Before discussing the conceptual intention of this piece it is important to explain the process of its production. This is an apparently simple work: the foam “negative”– or mould– is displayed on the wall, and the positive concrete cast that came out of the negative mould lies on the floor of the gallery below. However, closer inspection reveals that this is not the case.
Rather than casting the concrete from the foam that is displayed on the wall, I casted it out of a second foam pattern: the opposite of the one on the wall. The result is that the foam on the wall is a false negative, or in fact, a positive, like the concrete itself. The relationship between the two is an illusion, heightened by the concrete powder that I painted onto the foam mould in an effort to make it seem like it was used. The clues to this false spatial relationship are the pieces of foam on the floor to the right of the two panels, which are the only traces of the real mould that was broken away from the casted concrete.
Now that it has been established what the work is made of, I can begin to discuss the conceptual intentions of the work, which I divide into two camps; on the one hand borrowing from phenomenological philosophy, and on the other, from post-structuralist theory. Of course, there is more to any work than I can explain here, unique to each viewer, but I will offer one man’s interpretation, beginning with a phenomenological discussion:
(a) The central reason for the work is the spatial misconception that people have when they try to visualize a relationship between the two objects. My intention was to show how hard it is to conceptualize positive and negative space, and to imagine what will come out of casts. This is evidence of the phenomenological notion that our constructions of the world are experiential, and that until we see something physically, it is hard to imagine it. The work thereby requires consciousness as well, and is intended to make viewers aware of their own perceptive capacities in the process of noting difference. Furthermore, Husserl writes of “intentionality,” or “object-directness,” which is language applied by phenomenological architects like Peter Zumthor to the materials in buildings (I think specifically to the unusual construction process behind his Bruder Klaus Field Chapel, and its ethereal result). Phenomenology notes that to direct consciousness at an object is how we come to understand the world, and indeed, this work requires that the viewer focus on the objects in order to understand them physically: rejecting presumptuous interpretations of spatial relationships between the two panels, and instead contemplating how they would fit together.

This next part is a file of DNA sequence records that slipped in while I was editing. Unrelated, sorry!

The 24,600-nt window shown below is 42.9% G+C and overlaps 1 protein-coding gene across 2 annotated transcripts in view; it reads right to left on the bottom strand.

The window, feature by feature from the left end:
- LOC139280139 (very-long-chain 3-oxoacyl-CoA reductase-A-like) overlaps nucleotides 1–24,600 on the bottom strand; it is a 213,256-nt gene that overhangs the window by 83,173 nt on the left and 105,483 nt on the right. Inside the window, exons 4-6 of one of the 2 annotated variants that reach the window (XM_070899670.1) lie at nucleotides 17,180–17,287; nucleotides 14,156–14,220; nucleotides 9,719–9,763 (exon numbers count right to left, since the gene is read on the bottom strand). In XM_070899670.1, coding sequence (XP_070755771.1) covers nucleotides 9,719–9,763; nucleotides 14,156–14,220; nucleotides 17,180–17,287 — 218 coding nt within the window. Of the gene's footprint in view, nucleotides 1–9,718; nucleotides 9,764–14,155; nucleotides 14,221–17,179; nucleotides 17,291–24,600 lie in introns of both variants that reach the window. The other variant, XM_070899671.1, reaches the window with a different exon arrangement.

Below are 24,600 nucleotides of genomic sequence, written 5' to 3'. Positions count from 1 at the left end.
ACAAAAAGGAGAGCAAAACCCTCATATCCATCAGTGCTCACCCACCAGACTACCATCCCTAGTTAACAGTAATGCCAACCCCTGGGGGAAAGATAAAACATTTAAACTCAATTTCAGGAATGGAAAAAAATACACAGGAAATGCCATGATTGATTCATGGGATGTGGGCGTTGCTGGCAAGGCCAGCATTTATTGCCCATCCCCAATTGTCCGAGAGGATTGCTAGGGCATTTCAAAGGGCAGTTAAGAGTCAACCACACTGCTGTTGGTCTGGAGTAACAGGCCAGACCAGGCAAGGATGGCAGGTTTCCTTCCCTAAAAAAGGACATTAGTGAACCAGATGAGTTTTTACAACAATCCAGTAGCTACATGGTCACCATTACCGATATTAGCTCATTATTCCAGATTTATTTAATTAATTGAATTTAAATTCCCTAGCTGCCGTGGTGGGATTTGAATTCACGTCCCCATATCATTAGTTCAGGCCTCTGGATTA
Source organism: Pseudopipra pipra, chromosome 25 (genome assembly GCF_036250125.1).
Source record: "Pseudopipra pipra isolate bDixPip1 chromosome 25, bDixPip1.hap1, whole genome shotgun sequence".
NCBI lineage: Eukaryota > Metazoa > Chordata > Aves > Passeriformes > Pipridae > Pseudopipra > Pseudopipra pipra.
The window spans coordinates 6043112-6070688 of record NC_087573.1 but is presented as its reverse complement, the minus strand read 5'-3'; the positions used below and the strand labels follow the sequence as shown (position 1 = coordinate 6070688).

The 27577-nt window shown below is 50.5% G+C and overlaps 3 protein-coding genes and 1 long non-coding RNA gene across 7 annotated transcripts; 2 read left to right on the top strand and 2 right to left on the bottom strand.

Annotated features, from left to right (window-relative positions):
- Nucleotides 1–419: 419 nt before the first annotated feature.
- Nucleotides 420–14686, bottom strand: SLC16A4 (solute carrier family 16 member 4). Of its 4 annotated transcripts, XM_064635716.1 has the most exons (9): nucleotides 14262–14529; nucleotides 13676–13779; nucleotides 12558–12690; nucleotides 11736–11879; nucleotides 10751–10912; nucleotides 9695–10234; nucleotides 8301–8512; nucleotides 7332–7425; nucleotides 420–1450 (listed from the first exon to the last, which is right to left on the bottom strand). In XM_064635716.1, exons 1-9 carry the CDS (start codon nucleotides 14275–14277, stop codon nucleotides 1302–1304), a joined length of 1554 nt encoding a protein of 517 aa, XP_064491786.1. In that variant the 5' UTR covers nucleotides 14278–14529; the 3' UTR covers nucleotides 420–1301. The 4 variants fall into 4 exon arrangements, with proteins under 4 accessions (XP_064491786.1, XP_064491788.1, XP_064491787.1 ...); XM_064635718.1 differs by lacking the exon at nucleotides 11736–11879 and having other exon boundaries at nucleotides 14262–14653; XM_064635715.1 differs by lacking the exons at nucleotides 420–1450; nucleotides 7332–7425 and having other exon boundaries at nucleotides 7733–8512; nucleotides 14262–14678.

The pattern inscribed into the foam and concrete is also significant because it is an approximate floor plan of the circular gallery in which the work is displayed: making the installation self-referential and site specific. The aerial view of the space references an earlier work of mine, titled Vantage Points, in which I considered compositions of buildings from above. The end goal was mis-recognition, not in the sense of a conceptual wisecrack or practical joke, and I did find consistently that no matter how familiar the places depicted were, very few people recognized them when viewed from an out-of-body, aerial vantage point. This was even true when they stood in the very gallerye that was depicted. This alone is a proof to the critical notion from phenomenology that our conceptions of the world are rooted in experience, and related to Bachelard’s Poetics of Space, that we come to know buildings from the point of view of a perceiving subject.
(b) The second conceptual dimension of the work is post-structuralist, which requires some understanding of the structuralist frameworks that this theory rejects. Simply stated, among other things, post-structuralists criticize structuralism for its tendency to divide everything into “violent hierarchies,” such as good and evil or heavy and light. Their proposed breaking down of oppositions is what I chose to consider in this work by playing with differences, but ultimately interrupting them. I believe that this work achieves this in two ways. Firstly, I am considering the binary of weight and lightness in obvious ways because of the use of concrete and foam board. I am trying to reconcile the two by establishing their relatedness, and elevating both the temporal negative and the permanent postitive to the status of Art. Secondly, I think of negative and positive space as being opposed to one another, and my inversion of the relationship– only apparent after close inspection– is my way of disrupting this binary, and leaving a gap in which meaning might be generated.
Of course there are many connotations that might and perhaps should be attached to the use of building materials, or metaphors of comfort to the pervasive presence of “insulation” foam in my work, or critiques of the baggage of modernism to the appropriation of geometric patterns. Much to be deferred, I suppose, but my intentions were clear and are now stated.